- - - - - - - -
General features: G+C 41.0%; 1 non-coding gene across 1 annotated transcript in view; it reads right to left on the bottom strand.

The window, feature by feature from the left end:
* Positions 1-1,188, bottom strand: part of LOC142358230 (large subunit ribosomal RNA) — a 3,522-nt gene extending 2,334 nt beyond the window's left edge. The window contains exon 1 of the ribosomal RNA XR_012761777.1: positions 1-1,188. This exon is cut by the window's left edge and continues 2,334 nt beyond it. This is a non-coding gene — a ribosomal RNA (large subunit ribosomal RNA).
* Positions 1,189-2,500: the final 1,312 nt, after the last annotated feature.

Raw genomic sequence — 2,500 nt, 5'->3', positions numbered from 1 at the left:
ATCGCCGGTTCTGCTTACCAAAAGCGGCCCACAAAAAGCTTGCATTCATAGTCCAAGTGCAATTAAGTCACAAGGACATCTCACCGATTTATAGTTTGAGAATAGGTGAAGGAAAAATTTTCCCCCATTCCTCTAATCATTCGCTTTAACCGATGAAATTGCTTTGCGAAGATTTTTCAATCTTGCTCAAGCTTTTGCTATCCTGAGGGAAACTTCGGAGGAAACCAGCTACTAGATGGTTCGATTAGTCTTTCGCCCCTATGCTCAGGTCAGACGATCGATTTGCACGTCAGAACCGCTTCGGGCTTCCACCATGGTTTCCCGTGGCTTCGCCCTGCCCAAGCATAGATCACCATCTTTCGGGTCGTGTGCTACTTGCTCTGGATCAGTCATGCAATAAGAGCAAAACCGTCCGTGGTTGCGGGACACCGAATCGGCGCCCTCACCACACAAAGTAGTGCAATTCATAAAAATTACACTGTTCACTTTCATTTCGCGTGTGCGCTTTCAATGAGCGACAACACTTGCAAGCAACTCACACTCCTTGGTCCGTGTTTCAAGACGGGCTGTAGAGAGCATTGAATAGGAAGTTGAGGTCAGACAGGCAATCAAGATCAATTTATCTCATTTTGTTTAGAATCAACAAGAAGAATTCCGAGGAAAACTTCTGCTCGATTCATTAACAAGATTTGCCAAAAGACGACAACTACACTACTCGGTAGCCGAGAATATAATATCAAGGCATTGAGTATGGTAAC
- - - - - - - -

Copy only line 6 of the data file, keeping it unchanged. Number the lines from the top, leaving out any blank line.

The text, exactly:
ATCGCCGGTTCTGCTTACCAAAAGCGGCCCACAAAAAGCTTGCATTCATAGTCCAAGTGCAATTAAGTCACAAGGACATCTCACCGATTTATAGTTTGAGAATAGGTGAAGGAAAAATTTTCCCCCATTCCTCTAATCATTCGCTTTAACCGATGAAATTGCTTTGCGAAGATTTTTCAATCTTGCTCAAGCTTTTGCTATCCTGAGGGAAACTTCGGAGGAAACCAGCTACTAGATGGTTCGATTAGTCTTTCGCCCCTATGCTCAGGTCAGACGATCGATTTGCACGTCAGAACCGCTTCGGGCTTCCACCATGGTTTCCCGTGGCTTCGCCCTGCCCAAGCATAGATCACCATCTTTCGGGTCGTGTGCTACTTGCTCTGGATCAGTCATGCAATAAGAGCAAAACCGTCCGTGGTTGCGGGACACCGAATCGGCGCCCTCACCACACAAAGTAGTGCAATTCATAAAAATTACACTGTTCACTTTCATTTCGCGTGTGCGCTTTCAATGAGCGACAACACTTGCAAGCAACTCACACTCCTTGGTCCGTGTTTCAAGACGGGCTGTAGAGAGCATTGAATAGGAAGTTGAGGTCAGACAGGCAATCAAGATCAATTTATCTCATTTTGTTTAGAATCAACAAGAAGAATTCCGAGGAAAACTTCTGCTCGATTCATTAACAAGATTTGCCAAAAGACGACAACTACACTACTCGGTAGCCGAGAATATAATATCAAGGCATTGAGTATGGTAAC